Both developed methods are analyzed and compared with existing methods in extensive simulation studies on the basis of a realistic synthetic data set of all households in Germany. Due to the similar requirements and objectives, both methods can be successively applied to a single survey in order to combine their efficiency advantages. In addition, both methods can be solved in a time-efficient manner using very comparable optimization approaches. These are based on transformations of the optimality conditions. The dimension of the resulting system of equations is ultimately independent of the dimension of the original problem, which enables the application even for very large problem instances.

In this thesis, we consider the solution of high-dimensional optimization problems with an underlying low-rank tensor structure. Due to the exponentially increasing computational complexity in the number of dimensions—the so-called curse of dimensionality—they present a considerable computational challenge and become infeasible even for moderate problem sizes.
Multilinear algebra and tensor numerical methods have a wide range of applications in the fields of data science and scientific computing. Due to the typically large problem sizes in practical settings, efficient methods, which exploit low-rank structures, are essential. In this thesis, we consider an application each in both of these fields.
Tensor completion, or imputation of unknown values in partially known multiway data is an important problem, which appears in statistics, mathematical imaging science and data science. Under the assumption of redundancy in the underlying data, this is a well-defined problem and methods of mathematical optimization can be applied to it.
Due to the fact that tensors of fixed rank form a Riemannian submanifold of the ambient high-dimensional tensor space, Riemannian optimization is a natural framework for these problems, which is both mathematically rigorous and computationally efficient.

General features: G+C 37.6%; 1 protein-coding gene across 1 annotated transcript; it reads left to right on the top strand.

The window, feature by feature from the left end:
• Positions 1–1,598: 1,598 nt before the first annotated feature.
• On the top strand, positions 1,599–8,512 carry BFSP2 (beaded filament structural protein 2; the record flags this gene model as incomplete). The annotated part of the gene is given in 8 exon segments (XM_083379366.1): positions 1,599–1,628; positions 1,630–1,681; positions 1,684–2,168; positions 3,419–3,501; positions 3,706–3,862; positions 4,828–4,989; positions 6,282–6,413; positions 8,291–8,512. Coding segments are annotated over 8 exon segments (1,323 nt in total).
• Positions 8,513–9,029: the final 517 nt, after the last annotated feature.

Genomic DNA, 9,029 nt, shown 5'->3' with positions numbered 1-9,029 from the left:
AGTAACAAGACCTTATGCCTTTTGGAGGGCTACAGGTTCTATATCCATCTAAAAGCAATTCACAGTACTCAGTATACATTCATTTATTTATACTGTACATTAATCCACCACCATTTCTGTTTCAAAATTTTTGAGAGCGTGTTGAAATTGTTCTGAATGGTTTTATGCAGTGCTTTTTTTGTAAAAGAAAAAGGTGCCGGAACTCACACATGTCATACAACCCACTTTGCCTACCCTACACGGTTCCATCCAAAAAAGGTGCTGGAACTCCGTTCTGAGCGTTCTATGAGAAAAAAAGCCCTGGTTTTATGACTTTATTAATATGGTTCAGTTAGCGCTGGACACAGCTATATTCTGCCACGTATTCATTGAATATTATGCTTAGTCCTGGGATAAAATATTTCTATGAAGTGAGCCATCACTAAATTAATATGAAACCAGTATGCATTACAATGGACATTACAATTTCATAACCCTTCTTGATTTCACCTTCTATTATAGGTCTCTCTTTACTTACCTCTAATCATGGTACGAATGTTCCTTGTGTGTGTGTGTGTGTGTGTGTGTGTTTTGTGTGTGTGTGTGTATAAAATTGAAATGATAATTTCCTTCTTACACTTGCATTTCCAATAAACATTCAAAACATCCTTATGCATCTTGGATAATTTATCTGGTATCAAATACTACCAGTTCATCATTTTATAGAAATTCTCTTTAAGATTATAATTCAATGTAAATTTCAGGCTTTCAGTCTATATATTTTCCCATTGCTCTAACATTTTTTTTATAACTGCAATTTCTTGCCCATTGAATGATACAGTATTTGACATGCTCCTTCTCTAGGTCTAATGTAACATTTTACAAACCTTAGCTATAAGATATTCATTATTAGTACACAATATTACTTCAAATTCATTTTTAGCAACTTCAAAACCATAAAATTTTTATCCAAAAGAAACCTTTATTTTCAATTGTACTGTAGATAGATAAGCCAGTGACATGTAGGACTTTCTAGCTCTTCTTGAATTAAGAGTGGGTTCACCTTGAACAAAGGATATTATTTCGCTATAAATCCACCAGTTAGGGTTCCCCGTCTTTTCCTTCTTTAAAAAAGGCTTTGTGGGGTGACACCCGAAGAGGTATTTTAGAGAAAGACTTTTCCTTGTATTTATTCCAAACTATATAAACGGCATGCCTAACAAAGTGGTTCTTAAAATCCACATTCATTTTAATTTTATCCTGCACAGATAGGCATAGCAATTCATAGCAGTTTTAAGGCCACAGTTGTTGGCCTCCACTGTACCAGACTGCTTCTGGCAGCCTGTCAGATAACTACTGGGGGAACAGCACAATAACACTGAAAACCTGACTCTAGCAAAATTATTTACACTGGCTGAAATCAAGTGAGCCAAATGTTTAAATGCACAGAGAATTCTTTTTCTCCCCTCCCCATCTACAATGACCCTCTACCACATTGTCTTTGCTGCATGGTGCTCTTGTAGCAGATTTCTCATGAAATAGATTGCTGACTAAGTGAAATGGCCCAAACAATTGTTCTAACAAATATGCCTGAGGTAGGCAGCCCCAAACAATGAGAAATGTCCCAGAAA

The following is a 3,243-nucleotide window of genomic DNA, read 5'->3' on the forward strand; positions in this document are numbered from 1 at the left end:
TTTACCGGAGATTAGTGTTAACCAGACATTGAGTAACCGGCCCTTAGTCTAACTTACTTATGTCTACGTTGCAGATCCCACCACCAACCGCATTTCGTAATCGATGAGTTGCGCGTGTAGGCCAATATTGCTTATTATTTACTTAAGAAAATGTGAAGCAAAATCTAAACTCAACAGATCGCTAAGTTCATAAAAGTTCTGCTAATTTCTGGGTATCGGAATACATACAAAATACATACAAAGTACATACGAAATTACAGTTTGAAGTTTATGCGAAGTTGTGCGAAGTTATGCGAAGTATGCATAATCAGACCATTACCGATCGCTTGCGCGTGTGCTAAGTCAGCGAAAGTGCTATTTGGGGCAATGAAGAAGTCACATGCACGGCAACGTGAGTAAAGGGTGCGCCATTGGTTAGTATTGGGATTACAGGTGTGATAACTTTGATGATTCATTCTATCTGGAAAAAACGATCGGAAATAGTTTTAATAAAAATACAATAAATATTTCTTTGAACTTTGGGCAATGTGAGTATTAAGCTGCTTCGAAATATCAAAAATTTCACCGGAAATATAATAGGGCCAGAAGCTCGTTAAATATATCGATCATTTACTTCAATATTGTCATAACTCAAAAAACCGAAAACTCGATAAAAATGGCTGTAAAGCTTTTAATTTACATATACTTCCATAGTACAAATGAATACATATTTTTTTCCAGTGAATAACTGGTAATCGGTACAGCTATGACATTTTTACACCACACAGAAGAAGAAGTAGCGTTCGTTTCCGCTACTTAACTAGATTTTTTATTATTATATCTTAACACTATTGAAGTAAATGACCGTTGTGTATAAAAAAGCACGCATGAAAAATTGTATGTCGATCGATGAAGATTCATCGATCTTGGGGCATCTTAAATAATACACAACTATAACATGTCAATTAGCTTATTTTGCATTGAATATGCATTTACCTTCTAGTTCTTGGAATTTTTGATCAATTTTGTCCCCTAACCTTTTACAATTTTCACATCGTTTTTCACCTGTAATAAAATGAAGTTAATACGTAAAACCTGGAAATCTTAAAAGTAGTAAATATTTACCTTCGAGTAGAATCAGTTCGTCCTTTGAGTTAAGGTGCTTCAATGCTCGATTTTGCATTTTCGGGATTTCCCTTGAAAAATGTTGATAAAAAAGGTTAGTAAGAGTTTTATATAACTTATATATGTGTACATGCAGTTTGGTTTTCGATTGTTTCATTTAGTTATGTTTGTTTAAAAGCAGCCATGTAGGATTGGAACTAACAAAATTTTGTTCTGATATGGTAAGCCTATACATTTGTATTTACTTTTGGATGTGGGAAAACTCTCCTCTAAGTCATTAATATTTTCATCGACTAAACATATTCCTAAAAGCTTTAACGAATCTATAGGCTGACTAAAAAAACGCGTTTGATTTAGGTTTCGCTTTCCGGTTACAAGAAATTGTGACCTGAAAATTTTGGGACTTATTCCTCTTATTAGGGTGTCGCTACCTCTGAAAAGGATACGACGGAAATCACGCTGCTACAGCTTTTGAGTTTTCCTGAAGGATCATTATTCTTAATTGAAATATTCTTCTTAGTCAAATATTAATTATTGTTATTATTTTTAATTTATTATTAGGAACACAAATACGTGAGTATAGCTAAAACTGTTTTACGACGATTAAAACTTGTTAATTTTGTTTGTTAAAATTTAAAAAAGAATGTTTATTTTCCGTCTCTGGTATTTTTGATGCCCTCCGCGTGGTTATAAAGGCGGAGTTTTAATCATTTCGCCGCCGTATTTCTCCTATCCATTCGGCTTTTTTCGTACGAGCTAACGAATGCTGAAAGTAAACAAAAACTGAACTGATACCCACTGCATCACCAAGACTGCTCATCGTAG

We present a novel Riemannian trust-region scheme, which compares favourably with the state of the art on selected application cases and outperforms known methods on some test problems.
Optimization problems governed by partial differential equations form an area of scientific computing which has applications in a variety of areas, ranging from physics to financial mathematics. Due to the inherent high dimensionality of optimization problems arising from discretized differential equations, these problems present computational challenges, especially in the case of three or more dimensions. An even more challenging class of optimization problems has operators of integral instead of differential type in the constraint. These operators are nonlocal, and therefore lead to large, dense discrete systems of equations. We present a novel solution method, based on separation of spatial dimensions and provably low-rank approximation of the nonlocal operator. Our
approach allows the solution of multidimensional problems with a complexity which is only slightly larger than linear in the univariate grid size; this improves the state of the art for a particular test problem problem by at least two orders of magnitude.

Sample surveys are a widely used and cost effective tool to gain information about a population under consideration. Nowadays, there is an increasing demand not only for information on the population level but also on the level of subpopulations. For some of these subpopulations of interest, however, very small subsample sizes might occur such that the application of traditional estimation methods is not expedient. In order to provide reliable information also for those so called small areas, small area estimation (SAE) methods combine auxiliary information and the sample data via a statistical model.
The present thesis deals, among other aspects, with the development of highly flexible and close to reality small area models. For this purpose, the penalized spline method is adequately modified which allows to determine the model parameters via the solution of an unconstrained optimization problem. Due to this optimization framework, the incorporation of shape constraints into the modeling process is achieved in terms of additional linear inequality constraints on the optimization problem. This results in small area estimators that allow for both the utilization of the penalized spline method as a highly flexible modeling technique and the incorporation of arbitrary shape constraints on the underlying P-spline function.
In order to incorporate multiple covariates, a tensor product approach is employed to extend the penalized spline method to multiple input variables. This leads to high-dimensional optimization problems for which naive solution algorithms yield an unjustifiable complexity in terms of runtime and in terms of memory requirements. By exploiting the underlying tensor nature, the present thesis provides adequate computationally efficient solution algorithms for the considered optimization problems and the related memory efficient, i.e. matrix-free, implementations. The crucial point thereby is the (repetitive) application of a matrix-free conjugated gradient method, whose runtime is drastically reduced by a matrx-free multigrid preconditioner.